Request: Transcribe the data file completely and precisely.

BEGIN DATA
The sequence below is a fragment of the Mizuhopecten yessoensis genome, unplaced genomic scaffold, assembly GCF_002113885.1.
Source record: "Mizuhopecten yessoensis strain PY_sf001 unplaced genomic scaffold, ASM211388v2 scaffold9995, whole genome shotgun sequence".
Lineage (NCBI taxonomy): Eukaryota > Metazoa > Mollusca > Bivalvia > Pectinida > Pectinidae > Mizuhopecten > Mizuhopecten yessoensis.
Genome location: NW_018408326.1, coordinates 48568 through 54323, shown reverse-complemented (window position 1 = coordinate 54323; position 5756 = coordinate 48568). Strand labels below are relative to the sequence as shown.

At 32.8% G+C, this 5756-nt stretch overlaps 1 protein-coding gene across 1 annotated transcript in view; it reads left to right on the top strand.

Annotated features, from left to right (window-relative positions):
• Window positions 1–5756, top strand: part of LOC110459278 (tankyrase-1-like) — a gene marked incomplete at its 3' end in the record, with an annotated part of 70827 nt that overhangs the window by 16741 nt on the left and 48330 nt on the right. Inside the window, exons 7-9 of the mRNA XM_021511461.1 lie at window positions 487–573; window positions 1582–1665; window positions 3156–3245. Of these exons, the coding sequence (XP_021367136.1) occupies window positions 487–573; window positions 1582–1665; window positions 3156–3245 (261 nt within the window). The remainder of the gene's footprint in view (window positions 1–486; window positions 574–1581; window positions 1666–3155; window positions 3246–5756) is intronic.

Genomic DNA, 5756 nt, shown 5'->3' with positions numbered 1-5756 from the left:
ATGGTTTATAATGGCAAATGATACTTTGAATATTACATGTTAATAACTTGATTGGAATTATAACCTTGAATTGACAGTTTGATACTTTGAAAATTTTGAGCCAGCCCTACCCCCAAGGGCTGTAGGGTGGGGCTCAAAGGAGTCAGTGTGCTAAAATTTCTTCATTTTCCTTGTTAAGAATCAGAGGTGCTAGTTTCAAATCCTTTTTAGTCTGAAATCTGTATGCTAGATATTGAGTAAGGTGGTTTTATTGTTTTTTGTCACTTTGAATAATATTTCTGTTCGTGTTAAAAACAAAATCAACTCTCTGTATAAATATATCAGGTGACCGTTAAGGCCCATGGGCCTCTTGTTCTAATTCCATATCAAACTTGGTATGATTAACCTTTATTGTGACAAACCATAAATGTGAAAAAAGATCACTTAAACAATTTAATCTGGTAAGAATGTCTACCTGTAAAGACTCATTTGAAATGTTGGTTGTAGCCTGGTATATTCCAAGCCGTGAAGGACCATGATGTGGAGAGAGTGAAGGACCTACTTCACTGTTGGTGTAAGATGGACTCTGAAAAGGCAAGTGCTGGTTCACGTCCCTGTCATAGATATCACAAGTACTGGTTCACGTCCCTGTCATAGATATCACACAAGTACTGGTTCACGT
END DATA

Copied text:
The sequence below is a fragment of the Mizuhopecten yessoensis genome, unplaced genomic scaffold, assembly GCF_002113885.1.
Source record: "Mizuhopecten yessoensis strain PY_sf001 unplaced genomic scaffold, ASM211388v2 scaffold9995, whole genome shotgun sequence".
Lineage (NCBI taxonomy): Eukaryota > Metazoa > Mollusca > Bivalvia > Pectinida > Pectinidae > Mizuhopecten > Mizuhopecten yessoensis.
Genome location: NW_018408326.1, coordinates 48568 through 54323, shown reverse-complemented (window position 1 = coordinate 54323; position 5756 = coordinate 48568). Strand labels below are relative to the sequence as shown.

At 32.8% G+C, this 5756-nt stretch overlaps 1 protein-coding gene across 1 annotated transcript in view; it reads left to right on the top strand.

Annotated features, from left to right (window-relative positions):
• Window positions 1–5756, top strand: part of LOC110459278 (tankyrase-1-like) — a gene marked incomplete at its 3' end in the record, with an annotated part of 70827 nt that overhangs the window by 16741 nt on the left and 48330 nt on the right. Inside the window, exons 7-9 of the mRNA XM_021511461.1 lie at window positions 487–573; window positions 1582–1665; window positions 3156–3245. Of these exons, the coding sequence (XP_021367136.1) occupies window positions 487–573; window positions 1582–1665; window positions 3156–3245 (261 nt within the window). The remainder of the gene's footprint in view (window positions 1–486; window positions 574–1581; window positions 1666–3155; window positions 3246–5756) is intronic.

Genomic DNA, 5756 nt, shown 5'->3' with positions numbered 1-5756 from the left:
ATGGTTTATAATGGCAAATGATACTTTGAATATTACATGTTAATAACTTGATTGGAATTATAACCTTGAATTGACAGTTTGATACTTTGAAAATTTTGAGCCAGCCCTACCCCCAAGGGCTGTAGGGTGGGGCTCAAAGGAGTCAGTGTGCTAAAATTTCTTCATTTTCCTTGTTAAGAATCAGAGGTGCTAGTTTCAAATCCTTTTTAGTCTGAAATCTGTATGCTAGATATTGAGTAAGGTGGTTTTATTGTTTTTTGTCACTTTGAATAATATTTCTGTTCGTGTTAAAAACAAAATCAACTCTCTGTATAAATATATCAGGTGACCGTTAAGGCCCATGGGCCTCTTGTTCTAATTCCATATCAAACTTGGTATGATTAACCTTTATTGTGACAAACCATAAATGTGAAAAAAGATCACTTAAACAATTTAATCTGGTAAGAATGTCTACCTGTAAAGACTCATTTGAAATGTTGGTTGTAGCCTGGTATATTCCAAGCCGTGAAGGACCATGATGTGGAGAGAGTGAAGGACCTACTTCACTGTTGGTGTAAGATGGACTCTGAAAAGGCAAGTGCTGGTTCACGTCCCTGTCATAGATATCACAAGTACTGGTTCACGTCCCTGTCATAGATATCACACAAGTACTGGTTCACGT